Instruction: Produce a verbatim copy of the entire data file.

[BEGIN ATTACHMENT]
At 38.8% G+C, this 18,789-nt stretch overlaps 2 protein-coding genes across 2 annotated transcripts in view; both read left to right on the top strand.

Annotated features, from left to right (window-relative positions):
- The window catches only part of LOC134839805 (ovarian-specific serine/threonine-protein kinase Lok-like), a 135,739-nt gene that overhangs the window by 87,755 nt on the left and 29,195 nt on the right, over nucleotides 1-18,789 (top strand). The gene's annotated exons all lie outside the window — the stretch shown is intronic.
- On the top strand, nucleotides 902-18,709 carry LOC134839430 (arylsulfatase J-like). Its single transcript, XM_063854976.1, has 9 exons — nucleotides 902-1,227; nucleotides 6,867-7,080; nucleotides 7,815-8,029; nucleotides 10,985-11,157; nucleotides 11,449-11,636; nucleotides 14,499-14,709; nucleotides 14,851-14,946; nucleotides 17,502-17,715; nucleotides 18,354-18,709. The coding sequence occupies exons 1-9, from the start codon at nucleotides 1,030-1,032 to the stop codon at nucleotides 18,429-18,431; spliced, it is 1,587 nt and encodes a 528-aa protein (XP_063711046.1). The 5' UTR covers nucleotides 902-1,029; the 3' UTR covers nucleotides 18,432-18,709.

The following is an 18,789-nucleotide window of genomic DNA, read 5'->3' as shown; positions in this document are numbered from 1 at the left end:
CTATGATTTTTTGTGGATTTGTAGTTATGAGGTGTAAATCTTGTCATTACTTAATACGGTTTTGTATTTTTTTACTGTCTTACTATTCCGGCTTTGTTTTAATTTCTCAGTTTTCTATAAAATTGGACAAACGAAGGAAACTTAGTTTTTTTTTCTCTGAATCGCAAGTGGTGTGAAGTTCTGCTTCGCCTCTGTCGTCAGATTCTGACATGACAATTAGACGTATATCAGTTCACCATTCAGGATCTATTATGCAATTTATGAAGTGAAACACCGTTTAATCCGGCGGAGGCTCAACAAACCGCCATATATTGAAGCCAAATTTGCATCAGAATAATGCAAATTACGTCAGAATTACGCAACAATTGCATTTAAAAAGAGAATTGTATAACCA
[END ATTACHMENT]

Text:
At 38.8% G+C, this 18,789-nt stretch overlaps 2 protein-coding genes across 2 annotated transcripts in view; both read left to right on the top strand.

Annotated features, from left to right (window-relative positions):
- The window catches only part of LOC134839805 (ovarian-specific serine/threonine-protein kinase Lok-like), a 135,739-nt gene that overhangs the window by 87,755 nt on the left and 29,195 nt on the right, over nucleotides 1-18,789 (top strand). The gene's annotated exons all lie outside the window — the stretch shown is intronic.
- On the top strand, nucleotides 902-18,709 carry LOC134839430 (arylsulfatase J-like). Its single transcript, XM_063854976.1, has 9 exons — nucleotides 902-1,227; nucleotides 6,867-7,080; nucleotides 7,815-8,029; nucleotides 10,985-11,157; nucleotides 11,449-11,636; nucleotides 14,499-14,709; nucleotides 14,851-14,946; nucleotides 17,502-17,715; nucleotides 18,354-18,709. The coding sequence occupies exons 1-9, from the start codon at nucleotides 1,030-1,032 to the stop codon at nucleotides 18,429-18,431; spliced, it is 1,587 nt and encodes a 528-aa protein (XP_063711046.1). The 5' UTR covers nucleotides 902-1,029; the 3' UTR covers nucleotides 18,432-18,709.

The following is an 18,789-nucleotide window of genomic DNA, read 5'->3' as shown; positions in this document are numbered from 1 at the left end:
CTATGATTTTTTGTGGATTTGTAGTTATGAGGTGTAAATCTTGTCATTACTTAATACGGTTTTGTATTTTTTTACTGTCTTACTATTCCGGCTTTGTTTTAATTTCTCAGTTTTCTATAAAATTGGACAAACGAAGGAAACTTAGTTTTTTTTTCTCTGAATCGCAAGTGGTGTGAAGTTCTGCTTCGCCTCTGTCGTCAGATTCTGACATGACAATTAGACGTATATCAGTTCACCATTCAGGATCTATTATGCAATTTATGAAGTGAAACACCGTTTAATCCGGCGGAGGCTCAACAAACCGCCATATATTGAAGCCAAATTTGCATCAGAATAATGCAAATTACGTCAGAATTACGCAACAATTGCATTTAAAAAGAGAATTGTATAACCA